art, Health, motivation, Personal Success, relationships

Habitats & Habits

I feel sorry for my sixth graders.

When I was in sixth grade, the only technologies to distract me were the TV and radio. I received my beloved yellow Sony Walkman years later. But even then, in order to make a mix tape, I had to listen to the radio on my boombox and catch my favorite song, hit “record” and “stop” at just the right time.

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Now, the barrage of sounds and images are relentless. You can hear the voices of your peers night and day from your phone. You can catch your favorite TV or film or YouTuber or musician 24/7. Filters and editing programs make everyone look slim, smooth and shiny. 

And if you’re one of the very few who does not own a phone, you might be ostracized. You are deemed too poor or your parents are too strict. You’re square (do they say that anymore)! Regardless, laptops are ubiquitous. The temptation to enter fantasy land is everywhere

I just completed reading Eric Barker’s “Barking Up the Wrong Tree.” The book is a compelling read, replete with interesting anecdotes and scientific data to back up his various assertions regarding personal success. One of the most important tips he offers is the adage “control your environment.” A closely linked axiom: know thyself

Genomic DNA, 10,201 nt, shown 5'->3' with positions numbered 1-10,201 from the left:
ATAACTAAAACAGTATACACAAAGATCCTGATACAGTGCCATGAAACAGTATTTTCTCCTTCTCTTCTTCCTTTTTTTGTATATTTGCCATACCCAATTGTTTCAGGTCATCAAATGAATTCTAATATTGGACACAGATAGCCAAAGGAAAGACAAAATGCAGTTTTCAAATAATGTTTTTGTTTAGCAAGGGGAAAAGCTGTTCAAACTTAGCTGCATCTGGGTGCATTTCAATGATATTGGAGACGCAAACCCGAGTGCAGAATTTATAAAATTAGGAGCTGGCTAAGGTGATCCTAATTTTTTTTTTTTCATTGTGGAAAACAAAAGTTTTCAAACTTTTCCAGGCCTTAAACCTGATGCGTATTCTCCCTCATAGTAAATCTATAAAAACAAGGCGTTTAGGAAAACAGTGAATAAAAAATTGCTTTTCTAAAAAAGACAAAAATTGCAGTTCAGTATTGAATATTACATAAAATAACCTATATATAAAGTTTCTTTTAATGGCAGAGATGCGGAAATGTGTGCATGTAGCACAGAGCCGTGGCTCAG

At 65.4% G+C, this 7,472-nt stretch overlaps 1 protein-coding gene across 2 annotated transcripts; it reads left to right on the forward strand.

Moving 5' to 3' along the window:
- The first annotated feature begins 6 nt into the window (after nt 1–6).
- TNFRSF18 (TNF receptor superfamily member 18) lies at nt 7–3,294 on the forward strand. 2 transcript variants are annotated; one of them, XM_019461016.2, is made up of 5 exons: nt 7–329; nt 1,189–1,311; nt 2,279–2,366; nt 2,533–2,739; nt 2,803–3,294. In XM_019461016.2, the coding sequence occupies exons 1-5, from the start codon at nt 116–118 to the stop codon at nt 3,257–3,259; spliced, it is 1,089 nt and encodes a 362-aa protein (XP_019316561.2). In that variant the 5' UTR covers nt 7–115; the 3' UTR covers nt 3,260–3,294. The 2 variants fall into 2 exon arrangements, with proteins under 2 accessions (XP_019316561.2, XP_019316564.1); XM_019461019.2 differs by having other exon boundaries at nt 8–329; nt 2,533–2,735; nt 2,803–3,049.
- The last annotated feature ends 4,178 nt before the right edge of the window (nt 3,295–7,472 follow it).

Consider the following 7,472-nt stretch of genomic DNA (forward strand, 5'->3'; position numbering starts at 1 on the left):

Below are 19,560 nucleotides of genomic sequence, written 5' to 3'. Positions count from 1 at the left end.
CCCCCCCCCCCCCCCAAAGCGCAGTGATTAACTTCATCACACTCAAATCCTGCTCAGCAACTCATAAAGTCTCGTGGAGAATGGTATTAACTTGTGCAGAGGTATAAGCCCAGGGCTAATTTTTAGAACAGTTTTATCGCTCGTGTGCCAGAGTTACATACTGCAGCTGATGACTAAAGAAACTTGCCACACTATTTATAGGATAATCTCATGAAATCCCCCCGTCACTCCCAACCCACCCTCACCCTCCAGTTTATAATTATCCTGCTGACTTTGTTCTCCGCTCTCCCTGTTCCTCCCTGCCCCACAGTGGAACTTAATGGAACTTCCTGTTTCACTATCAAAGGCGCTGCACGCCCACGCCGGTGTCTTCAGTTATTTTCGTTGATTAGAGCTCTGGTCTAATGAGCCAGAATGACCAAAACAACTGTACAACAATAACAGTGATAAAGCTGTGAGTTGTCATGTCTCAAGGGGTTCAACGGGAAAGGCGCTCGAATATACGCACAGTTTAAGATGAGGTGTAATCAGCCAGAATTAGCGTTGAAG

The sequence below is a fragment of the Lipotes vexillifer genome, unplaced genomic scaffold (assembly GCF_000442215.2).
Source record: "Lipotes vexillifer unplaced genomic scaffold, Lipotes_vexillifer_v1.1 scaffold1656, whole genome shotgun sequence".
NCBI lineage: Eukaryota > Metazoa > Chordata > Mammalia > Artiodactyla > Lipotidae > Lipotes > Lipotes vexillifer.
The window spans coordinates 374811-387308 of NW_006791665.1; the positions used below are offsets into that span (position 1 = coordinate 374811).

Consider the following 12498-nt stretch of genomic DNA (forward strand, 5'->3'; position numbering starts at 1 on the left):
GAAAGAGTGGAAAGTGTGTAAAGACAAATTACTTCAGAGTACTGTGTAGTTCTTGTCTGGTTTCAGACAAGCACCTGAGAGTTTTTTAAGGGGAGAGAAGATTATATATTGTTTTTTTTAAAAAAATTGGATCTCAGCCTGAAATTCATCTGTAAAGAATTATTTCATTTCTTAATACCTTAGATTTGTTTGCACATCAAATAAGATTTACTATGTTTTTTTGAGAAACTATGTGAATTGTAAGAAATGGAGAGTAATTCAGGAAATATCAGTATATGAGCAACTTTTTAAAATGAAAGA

The most successful and productive people practice this. A few examples:

  • disconnect from the internet while working;
  • place cell phone in the other room;
  • never keep junk food in the house;
  • never hit snooze – get right up (!);
  • work before pleasure;

and so on.

I remind my students that “success” – whatever they define it to be – is within their reach. But they must make a commitment to it and do the necessary work.

Now, more than ever, knowing oneself and taking actions to ensure meeting one’s potential might be the most challenging – yet important – task at hand.

 

art, Health, Personal Success, relationships

Black Flowers

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Do You Drink Too Much?

I only ask because your face is bloated

and you’re distracted much of the time –

you don’t enjoy the things you used to

and the pep in your step is gone

 

 

You say you’re happy

and it makes you relax

but the TV and booze glaze your eyes

and your spirit is in the bottle

 

 

 

 

 

 

 

 

 

art

Hungry No More*

 

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Calico Cat

 

We cry from hunger pains

yearning to fill the void

but after we’ve eaten – with “bellies” full –

we’re left dissatisfied – a bit annoyed

 

Listless and sleepy,

we roll on to our side,

hoping to rest and feel content,

but conscious of the divide

 

 

No longer desirous, for

we ate the bread you gave,

but we’re bloated and numb

It was far better to crave

 

 

 

*Inspired by Mudcrutch